Number of youngsters intending to go to university tumbles to lowest in eight years

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College students listening to a university lecture

The extent of youngsters who think they are probably going to go to university is at its most reduced level in years, new figures indicate, with many referring to cost as an essential concern.

As indicated by a report, the possibility of going ahead to higher education has turned out to be less alluring for some youngsters.

Reacting to the yearly Sutton Trust poll – which addressed more than 2,600 11 to 16-year-olds in England and Wales – around one out of every seven (14%) said they were probably not going to go ahead with higher education.

74% of students who participated in the survey said they were likely to go ahead to higher education, down from a high of 81% out of 2013. While very nearly 10 years back 8% thought it was improbable they would go ahead with higher education, that figure rose to 14% this year.

More importantly, the survey also shows that the extent of students from “low income” family who are likely to go ahead to university has tumbled to an unsurpassed low of 61%.
The extent of youngsters who think they are probably going to go to university is at its most reduced level in years, new figures indicate, with many referring to cost as an essential concern.

As indicated by a report, the possibility of going ahead to higher education has turned out to be less alluring for some youngsters.

Reacting to the yearly Sutton Trust poll – which addressed more than 2,600 11 to 16-year-olds in England and Wales – around one out of every seven (14%) said they were probably not going to go ahead with higher education.

74% of students who participated in the survey said they were likely to go ahead to higher education, down from a high of 81% out of 2013. While very nearly 10 years back 8% thought it was improbable they would go ahead with higher education, that figure rose to 14% this year.

More importantly, the survey also shows that the extent of students from “low income” family who are likely to go ahead to university has tumbled to an unsurpassed low of 61%.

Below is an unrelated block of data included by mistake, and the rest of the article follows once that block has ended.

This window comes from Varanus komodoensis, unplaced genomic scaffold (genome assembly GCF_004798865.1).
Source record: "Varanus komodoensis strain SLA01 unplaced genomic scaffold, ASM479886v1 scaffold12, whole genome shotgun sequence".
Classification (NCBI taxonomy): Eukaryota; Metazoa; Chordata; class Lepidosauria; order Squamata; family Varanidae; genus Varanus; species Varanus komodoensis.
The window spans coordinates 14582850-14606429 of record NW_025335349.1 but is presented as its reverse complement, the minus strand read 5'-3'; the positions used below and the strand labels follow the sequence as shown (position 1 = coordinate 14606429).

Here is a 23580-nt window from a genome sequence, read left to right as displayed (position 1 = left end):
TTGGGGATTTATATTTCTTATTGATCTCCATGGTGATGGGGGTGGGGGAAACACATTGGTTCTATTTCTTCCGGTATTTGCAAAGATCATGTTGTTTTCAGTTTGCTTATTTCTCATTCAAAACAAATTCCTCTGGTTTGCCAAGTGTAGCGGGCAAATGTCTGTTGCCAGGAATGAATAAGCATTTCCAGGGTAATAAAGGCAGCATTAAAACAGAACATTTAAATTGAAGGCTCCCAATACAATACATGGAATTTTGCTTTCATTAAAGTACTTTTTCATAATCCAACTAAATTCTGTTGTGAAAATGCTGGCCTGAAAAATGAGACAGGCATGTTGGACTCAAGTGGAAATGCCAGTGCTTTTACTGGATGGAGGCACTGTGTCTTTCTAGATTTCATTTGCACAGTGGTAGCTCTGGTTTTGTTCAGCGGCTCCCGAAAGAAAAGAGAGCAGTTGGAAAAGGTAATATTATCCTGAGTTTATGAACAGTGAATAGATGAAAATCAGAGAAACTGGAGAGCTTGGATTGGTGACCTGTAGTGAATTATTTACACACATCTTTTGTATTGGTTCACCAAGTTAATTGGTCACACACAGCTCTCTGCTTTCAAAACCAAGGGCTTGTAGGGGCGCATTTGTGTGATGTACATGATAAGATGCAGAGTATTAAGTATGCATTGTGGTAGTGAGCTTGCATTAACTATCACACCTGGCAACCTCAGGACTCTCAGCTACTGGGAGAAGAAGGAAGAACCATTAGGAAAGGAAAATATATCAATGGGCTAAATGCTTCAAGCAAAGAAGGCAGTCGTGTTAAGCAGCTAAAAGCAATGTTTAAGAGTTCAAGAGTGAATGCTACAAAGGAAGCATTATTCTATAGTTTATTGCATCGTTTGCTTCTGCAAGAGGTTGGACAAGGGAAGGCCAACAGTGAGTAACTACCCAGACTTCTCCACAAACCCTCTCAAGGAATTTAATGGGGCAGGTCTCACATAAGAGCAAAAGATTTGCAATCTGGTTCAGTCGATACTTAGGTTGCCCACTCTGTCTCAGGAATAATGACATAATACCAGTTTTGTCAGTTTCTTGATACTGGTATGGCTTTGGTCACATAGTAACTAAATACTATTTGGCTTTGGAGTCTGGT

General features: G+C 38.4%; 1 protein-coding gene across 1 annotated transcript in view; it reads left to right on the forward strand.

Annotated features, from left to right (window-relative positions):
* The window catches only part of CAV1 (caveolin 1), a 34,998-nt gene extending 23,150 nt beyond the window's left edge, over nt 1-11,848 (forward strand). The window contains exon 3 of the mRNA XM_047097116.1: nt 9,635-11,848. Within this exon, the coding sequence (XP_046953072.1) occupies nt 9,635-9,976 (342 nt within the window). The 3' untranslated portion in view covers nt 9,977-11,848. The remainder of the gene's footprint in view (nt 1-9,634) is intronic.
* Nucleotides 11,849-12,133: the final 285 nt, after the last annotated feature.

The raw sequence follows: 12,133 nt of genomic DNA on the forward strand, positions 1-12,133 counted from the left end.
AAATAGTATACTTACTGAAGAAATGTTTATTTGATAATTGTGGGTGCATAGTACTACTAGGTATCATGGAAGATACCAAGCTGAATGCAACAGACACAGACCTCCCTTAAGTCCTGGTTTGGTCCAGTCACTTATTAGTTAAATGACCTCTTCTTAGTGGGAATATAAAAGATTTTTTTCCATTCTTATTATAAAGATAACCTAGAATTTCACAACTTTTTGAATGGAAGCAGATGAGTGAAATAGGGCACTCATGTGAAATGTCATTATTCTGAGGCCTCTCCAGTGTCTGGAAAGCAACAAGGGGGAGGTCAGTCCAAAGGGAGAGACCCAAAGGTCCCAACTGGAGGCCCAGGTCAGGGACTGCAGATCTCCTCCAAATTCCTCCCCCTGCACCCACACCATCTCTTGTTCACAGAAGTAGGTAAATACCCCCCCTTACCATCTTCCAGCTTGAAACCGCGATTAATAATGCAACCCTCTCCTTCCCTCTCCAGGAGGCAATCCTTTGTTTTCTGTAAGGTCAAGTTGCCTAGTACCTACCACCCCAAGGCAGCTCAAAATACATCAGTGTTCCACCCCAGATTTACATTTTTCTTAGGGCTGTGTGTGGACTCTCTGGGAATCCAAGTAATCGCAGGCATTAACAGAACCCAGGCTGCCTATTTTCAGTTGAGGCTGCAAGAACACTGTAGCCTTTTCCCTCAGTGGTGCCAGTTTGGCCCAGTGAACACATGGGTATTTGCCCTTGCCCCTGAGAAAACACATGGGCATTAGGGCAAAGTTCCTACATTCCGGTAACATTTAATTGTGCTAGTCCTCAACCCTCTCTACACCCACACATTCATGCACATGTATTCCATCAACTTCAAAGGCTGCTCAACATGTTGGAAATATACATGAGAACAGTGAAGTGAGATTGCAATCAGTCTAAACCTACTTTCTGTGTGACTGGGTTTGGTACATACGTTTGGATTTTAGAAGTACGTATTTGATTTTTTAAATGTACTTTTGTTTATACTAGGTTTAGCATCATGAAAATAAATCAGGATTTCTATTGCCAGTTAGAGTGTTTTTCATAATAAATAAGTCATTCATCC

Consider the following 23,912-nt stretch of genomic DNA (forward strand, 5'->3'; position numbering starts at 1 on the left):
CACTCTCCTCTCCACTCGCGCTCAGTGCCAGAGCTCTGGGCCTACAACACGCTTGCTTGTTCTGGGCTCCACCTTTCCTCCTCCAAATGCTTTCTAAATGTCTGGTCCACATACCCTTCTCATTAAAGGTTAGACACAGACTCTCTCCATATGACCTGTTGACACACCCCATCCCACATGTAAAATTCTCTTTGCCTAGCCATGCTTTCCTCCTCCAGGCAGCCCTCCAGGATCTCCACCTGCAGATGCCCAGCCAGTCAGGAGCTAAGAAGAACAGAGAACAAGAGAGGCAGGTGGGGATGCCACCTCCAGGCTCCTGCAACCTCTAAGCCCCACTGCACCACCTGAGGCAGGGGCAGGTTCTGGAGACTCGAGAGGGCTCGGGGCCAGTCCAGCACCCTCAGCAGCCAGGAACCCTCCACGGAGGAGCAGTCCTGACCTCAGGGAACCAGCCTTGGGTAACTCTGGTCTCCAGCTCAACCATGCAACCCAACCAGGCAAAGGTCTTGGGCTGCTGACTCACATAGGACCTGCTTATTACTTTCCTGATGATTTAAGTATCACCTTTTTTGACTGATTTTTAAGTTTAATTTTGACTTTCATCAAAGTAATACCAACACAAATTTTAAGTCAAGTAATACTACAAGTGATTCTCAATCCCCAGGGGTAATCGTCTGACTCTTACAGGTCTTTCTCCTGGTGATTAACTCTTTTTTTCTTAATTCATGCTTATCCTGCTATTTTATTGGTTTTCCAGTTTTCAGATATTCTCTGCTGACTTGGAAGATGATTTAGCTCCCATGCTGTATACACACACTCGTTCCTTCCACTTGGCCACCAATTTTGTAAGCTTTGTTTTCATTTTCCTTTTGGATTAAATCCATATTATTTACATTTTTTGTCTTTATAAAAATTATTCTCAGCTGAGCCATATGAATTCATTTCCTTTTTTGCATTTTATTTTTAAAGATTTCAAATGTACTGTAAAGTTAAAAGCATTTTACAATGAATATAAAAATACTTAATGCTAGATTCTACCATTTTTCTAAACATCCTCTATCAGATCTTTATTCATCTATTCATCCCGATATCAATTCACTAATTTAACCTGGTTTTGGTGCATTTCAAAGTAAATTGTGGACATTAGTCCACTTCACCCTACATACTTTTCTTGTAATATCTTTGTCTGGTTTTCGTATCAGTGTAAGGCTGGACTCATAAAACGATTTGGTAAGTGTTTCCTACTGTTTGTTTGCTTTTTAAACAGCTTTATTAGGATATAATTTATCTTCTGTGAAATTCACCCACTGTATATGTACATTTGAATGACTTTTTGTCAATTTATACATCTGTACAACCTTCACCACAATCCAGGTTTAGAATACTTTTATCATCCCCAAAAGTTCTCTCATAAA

In general, a third (33%) of students surveyed said that they were “likely” to go ahead to higher education and 41% said it was “genuinely likely” they would do as such. Half of the individuals who said they were probably going to go ahead with higher education were worried about the cost of higher education (51%), up from 46% a year ago.

Of the individuals who said they were probably not going to go, 7 out of every 10 said they didn’t care for the thought, or did not appreciate studying, while about two-thirds (64%) had monetary issues – need to begin earning money at the earliest opportunity such as due to debt concerns.

More than two in five (44%) thought they were not smart enough, or would not get good results, while a comparative extent (42%) did not think they would require a degree for the employments they were thinking about.

28% of respondents referred to social reasons as not having any desire to go.

In general, a third (33%) of students surveyed said that they were “likely” to go ahead to higher education and 41% said it was “genuinely likely” they would do as such. Half of the individuals who said they were probably going to go ahead with higher education were worried about the cost of higher education (51%), up from 46% a year ago.

Of the individuals who said they were probably not going to go, 7 out of every 10 said they didn’t care for the thought, or did not appreciate studying, while about two-thirds (64%) had monetary issues – need to begin earning money at the earliest opportunity such as due to debt concerns.

More than two in five (44%) thought they were not smart enough, or would not get good results, while a comparative extent (42%) did not think they would require a degree for the employments they were thinking about.

28% of respondents referred to social reasons as not having any desire to go.